“The nation’s leading digital citizenship curriculum from Common Sense Education combined with interactive activities, assessments, and real-time feedback from Nearpod. Empower your students to think critically, behave safely, and participate responsibly in their digital lives.”

Grades: 

K-12
“NetSafe Utah provides online videos and resources for kids, teens, parents and educators, including Internet Safety information that Utah schools need to meet the Children’s Internet Protection Act (CIPA) requirements.”

Grades: 

K-12
“NetSmartz is specifically designed not to function as a traditional curriculum, but rather as an adaptable resource that can fit into the demanding curricula in today’s schools. NetSmartz activities can be used in any order and fit almost any time frame, allowing you to customize the integration of the resources to suit your students’ needs.” It includes animated videos and documentary shorts for classroom lessons, internet safety presentations, safety pledges, handouts, and teachable recipes. Utah NetSmartz provides assemblies for K-12.

Grades: 

K-12
“Essential information for students, teachers and parents about digital citizenship and being safe, positive and responsible online.”

Videos

Grades:

K-12

“Be Cyber Savvy” – YouTube Videos for Elementary, Secondary, Parents & Educators  Links to digcit videos and other resources for information and games here.

Grades:

K-12

Videos introduce children and teens to various facets of digital citizenship.

Grades:

K-12

Several videos addressing different aspects of digital citizenship. This is the federal government’s website to help us be “safe, secure and responsible online.”

Interactive Games

Grades:

K-6

“In classrooms, on mobile devices, and at home, BrainPOP engages students through animated movies, learning games, interactive quizzes, primary source activities, concept mapping, and more.”

Grades:

3-6

“Webonauts Internet Academy is a web original game for PBS KIDS GO! that gives kids 8- to 10-year-old an opportunity to have some fun while exploring what it means to be a citizen in a web-infused‚ information-rich world. It is an engaging experience on its own but becomes all the more powerful when parents and teachers use game play as a springboard for conversations about media literacy and citizenship in the 21st Century.”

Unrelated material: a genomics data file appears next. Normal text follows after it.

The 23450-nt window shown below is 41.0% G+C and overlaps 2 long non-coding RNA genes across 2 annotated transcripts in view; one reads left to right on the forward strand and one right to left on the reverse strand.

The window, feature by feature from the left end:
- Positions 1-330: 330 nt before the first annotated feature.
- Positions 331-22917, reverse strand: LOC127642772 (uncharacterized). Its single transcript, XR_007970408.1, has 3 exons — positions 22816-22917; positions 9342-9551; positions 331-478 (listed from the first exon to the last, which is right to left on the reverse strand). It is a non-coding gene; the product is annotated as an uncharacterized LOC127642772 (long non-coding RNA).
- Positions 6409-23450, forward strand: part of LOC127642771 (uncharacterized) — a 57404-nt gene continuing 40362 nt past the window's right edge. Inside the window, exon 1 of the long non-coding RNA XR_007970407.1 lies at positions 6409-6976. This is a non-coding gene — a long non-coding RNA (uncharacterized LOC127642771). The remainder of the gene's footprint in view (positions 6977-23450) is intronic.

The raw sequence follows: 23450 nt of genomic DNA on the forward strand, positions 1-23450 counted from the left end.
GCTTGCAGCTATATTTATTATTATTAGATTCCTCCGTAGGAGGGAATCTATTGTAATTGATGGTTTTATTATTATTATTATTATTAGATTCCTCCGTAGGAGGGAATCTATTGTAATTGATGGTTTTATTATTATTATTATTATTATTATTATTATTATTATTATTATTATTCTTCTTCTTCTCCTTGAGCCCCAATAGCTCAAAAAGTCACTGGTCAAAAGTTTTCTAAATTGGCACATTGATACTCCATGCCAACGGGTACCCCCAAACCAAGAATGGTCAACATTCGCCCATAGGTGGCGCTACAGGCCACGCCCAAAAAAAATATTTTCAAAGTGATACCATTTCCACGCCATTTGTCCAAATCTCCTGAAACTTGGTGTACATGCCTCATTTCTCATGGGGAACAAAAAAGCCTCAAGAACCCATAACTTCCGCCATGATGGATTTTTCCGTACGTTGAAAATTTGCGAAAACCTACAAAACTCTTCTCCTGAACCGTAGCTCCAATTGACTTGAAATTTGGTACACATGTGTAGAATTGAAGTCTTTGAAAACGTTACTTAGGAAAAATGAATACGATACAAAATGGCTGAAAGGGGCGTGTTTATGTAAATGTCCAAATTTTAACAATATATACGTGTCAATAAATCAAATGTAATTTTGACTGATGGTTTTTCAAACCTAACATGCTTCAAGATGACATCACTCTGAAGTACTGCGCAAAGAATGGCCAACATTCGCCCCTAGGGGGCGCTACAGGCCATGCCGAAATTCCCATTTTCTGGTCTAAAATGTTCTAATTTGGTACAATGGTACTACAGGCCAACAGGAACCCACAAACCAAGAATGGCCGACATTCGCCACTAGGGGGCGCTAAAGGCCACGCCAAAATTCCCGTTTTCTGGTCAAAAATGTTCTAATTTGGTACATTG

Grades:

K-12

“Come in to find the latest information on the sites you like to visit, mobiles and new technology. Find out what’s good, what’s not and what you can do about it. If you look after young people there’s an area for you too – with resources you can use in the classroom or at home.”

Educator Training

CE Credit:

YES

K-12 Online Curriculum Training. After receiving the training and completing a survey you'll receive a link to a certificate you can use to document professional development hours.

CE Credit:

YES

A one-hour online educator training covering Digital Literacy & Ethics, Inappropriate Content, Online Sexual Solicitation, Online Privacy, Sexting, Cyberbullying.

PBS

CE Credit:

YES

“This course will provide an introduction to the foundational concepts of digital literacy and citizenship, including online safety, critical consumption of online information, and ethical participation in the digital world. Learners will develop grade-level appropriate methods of introducing these topics with their students.”

CE Credit:

YES

“Professional Development courses for Digital Classrooms.”

Student Projects

Students create an action plan and use one of the Web 2.0 tools to create a presentation about a specific aspect of digital citizenship. Some completed student projects are shared on this middle school’s website.

Helpful Resources & Tips

Through assemblies, presentations, social media campaigns, and student leadership trainings, #ICANHELP GIVES STUDENTS THE POWER to become digital leaders and “be the change they want to see” online.

Digital Citizenship is integrally connected to character education.

“Helping schools, families, and students harness the power of technology responsibly. 1-to-1 Essentials offers the guidance you need in order to proactively, rather than reactively, address issues that schools commonly face when going 1-to-1. We encourage you to explore, customize, and choose the resources that will best support your school community.”

“This free, year-long program includes everything parent facilitators need to encourage their schools and communities to use connected technologies in ways that are both fun and safe. Our resources include a step-by-step hosting guide, conversation topics, and printable resources to share -- all carefully researched and crafted by Common Sense educational technology experts.”

“The Online Safety Roadshow is a 45-minute digital citizenship assembly for teens that strives to be like a Drivers Ed for the web. The presentation covers five key tips to staying safe and successful on the web.”

National PTA and the Partnership for 21st Century talk of the ability to “participate safely, intelligently, productively and responsibly in the digital world” as being critical to a 21st-century education. Learn the 4 Cs of 21st century learning and citizenship.